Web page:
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Landmark Alexandria buildings falling apart

City Hall in Alexandria, Va., is pictured. (AP Photo/Gerald Herbert)

Several of Alexandria’s landmark and historic public buildings are falling apart, and fixing them will cost hundreds of millions of dollars, according to a new city report.

Of the 36 city-owned facilities assessed in fiscal 2015 by the Department of General Services, eight received an “F” grade under the city’s Facility Condition Index, or FCI. They include historic City Hall, Gadsby’s Tavern and Gadby’s Museum, and the American Legion building at 400 Cameron St. Failing grades also went to the Duke Street fuel island, the old DASH building, the Flora Casey Health Center and the city’s health department.

At City Hall, 301 King St., originally built in 1871 — several additions later followed — the 143-year-old solid brick wall is nearly 75 years beyond its life expectancy, according to a staff report. The 70-year-old, Kewanee Type C gas-fired boiler should have been replaced 40 years ago. The 56-year-old steel window frames are 26 years too old. And the building’s “structural capacity,” per staff, is “failing throughout.”

Former Alexandria Mayor Bill Euille caused a stir during last year’s Democratic primary season — a campaign he lost to new Mayor Allison Silberberg — for publicly speculating on various options to finance renovations to City Hall, including, potentially, selling it or partnering with the private sector. Euille later said he would not sell the building.

According to the staff report, Alexandria has committed $56 million over the next 10 years to fixing the facilities assessed in fiscal 2015, including $30 million for City Hall. But that figure will still leave those public facilities with an “F.”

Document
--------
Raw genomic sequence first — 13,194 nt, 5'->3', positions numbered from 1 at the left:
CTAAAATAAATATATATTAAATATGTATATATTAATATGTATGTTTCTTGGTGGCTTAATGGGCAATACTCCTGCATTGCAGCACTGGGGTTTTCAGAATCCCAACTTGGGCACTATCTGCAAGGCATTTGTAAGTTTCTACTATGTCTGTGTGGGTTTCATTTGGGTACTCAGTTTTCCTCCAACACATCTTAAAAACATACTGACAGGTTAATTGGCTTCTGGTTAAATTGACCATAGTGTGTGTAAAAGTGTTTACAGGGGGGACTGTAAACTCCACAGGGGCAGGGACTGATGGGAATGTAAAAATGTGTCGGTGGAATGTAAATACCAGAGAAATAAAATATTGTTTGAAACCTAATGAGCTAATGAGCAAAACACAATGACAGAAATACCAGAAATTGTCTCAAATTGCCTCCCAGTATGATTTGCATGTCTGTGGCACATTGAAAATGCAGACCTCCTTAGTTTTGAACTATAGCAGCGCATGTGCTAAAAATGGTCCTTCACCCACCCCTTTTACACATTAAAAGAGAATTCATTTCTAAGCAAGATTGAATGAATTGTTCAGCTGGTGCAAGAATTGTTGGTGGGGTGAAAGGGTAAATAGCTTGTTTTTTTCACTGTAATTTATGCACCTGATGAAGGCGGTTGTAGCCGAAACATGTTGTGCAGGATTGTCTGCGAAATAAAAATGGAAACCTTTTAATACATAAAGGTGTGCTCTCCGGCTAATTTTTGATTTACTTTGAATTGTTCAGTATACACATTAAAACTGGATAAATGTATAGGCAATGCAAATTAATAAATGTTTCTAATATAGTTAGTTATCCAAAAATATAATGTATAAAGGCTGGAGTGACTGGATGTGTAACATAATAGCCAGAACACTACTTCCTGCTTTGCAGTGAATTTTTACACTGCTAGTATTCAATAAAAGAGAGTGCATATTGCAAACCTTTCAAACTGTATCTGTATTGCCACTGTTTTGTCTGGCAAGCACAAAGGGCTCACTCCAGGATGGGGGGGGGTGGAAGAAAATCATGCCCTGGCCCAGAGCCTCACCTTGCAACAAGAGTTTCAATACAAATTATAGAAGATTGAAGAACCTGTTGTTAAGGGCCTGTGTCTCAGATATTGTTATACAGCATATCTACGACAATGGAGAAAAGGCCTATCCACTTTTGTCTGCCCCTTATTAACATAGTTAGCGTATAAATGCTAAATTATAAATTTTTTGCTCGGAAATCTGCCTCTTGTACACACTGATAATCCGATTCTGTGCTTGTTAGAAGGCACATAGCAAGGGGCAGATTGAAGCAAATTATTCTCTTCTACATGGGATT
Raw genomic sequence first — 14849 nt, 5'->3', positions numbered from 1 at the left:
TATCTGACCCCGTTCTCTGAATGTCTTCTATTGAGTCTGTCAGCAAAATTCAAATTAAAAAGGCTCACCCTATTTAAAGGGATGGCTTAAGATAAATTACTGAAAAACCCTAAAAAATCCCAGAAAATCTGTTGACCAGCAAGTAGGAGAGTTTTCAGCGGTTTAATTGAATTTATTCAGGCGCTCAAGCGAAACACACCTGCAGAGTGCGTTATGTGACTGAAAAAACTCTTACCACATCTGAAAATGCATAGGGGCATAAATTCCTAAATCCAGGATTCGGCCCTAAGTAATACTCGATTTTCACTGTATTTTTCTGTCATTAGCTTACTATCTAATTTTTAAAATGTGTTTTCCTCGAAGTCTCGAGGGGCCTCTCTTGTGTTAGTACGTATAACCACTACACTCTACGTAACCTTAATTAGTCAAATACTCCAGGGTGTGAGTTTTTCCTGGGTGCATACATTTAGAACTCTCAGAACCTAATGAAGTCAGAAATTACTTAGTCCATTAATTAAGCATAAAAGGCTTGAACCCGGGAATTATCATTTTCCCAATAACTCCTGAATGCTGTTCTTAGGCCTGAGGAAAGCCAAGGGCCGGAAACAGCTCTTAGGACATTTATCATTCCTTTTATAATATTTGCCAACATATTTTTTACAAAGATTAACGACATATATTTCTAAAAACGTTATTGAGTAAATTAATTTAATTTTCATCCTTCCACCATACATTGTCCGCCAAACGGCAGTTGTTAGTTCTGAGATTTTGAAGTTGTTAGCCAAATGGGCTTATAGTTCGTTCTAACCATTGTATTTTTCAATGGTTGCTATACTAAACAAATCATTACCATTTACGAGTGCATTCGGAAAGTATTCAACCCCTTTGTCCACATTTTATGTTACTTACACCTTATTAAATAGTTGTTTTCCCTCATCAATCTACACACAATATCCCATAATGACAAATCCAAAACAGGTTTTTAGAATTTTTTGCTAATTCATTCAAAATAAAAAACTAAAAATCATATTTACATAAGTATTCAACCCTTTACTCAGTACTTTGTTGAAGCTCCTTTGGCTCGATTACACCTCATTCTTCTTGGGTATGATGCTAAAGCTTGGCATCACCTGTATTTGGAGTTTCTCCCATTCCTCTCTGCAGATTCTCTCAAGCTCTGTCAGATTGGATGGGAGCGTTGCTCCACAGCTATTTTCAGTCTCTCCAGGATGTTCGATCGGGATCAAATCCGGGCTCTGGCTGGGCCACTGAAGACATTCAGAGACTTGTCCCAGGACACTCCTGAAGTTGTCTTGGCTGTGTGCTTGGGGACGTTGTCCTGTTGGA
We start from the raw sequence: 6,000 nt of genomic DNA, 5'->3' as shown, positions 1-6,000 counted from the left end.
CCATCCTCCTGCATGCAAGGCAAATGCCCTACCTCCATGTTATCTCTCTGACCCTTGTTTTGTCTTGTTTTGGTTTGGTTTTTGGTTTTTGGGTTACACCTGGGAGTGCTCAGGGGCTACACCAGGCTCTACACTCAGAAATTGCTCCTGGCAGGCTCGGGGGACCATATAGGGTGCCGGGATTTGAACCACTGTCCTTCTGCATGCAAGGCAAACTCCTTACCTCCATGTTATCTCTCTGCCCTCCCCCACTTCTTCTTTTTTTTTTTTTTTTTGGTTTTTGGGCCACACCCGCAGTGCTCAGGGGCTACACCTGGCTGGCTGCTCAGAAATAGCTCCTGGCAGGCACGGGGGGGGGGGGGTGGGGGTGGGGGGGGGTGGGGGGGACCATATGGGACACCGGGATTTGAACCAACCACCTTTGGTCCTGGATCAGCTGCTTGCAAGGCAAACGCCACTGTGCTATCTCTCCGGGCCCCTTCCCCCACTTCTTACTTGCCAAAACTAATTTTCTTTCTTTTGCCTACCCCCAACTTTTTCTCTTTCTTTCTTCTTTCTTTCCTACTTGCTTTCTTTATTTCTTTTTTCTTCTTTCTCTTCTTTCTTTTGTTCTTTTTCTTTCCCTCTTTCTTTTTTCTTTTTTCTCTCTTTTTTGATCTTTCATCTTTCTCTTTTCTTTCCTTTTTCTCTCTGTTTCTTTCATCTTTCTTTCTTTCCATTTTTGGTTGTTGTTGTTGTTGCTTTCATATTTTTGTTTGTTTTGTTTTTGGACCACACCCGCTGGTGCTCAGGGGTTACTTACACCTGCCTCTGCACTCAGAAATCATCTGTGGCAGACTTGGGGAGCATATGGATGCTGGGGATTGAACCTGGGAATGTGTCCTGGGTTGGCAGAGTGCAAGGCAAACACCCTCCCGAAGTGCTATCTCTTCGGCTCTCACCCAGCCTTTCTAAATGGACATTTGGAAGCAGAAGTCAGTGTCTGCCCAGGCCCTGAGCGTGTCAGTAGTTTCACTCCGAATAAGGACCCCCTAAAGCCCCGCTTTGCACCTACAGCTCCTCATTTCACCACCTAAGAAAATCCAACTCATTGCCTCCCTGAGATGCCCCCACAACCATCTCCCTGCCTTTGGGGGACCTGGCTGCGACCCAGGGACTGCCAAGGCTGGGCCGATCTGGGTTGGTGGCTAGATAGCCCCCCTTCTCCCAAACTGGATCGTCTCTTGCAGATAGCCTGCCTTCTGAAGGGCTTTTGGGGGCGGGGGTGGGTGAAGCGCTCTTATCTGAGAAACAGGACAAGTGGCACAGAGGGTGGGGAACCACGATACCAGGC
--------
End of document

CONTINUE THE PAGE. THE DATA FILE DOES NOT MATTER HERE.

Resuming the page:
To bring these buildings up to a “C” level, the City Council would need to invest an additional $101 million over 10 years, staff found. For an “A,” $216 million is needed.

Alexandria owns roughly 125 facilities, with an average age of 57 years. Seven are older than 100, and five are older than 200 years. The average age of the 36 facilities assessed last fiscal year was 72.

Seven city-owned buildings received a “D,” including the Alexandria courthouse, the Black History Resource Center, the archives and records center, the city’s pistol range and the Alexandria Community Shelter-Substance Abuse Facility.

The Torpedo Factory received a “C,” as did the Barrett Library, Market Square parking garage, public safety center, Fort Ward Museum, Lloyd House and Apothecary Museum.

In 2016, the city will assess nine more facilities, eight of which are fire stations.

Read the full story from the Washington Business Journal.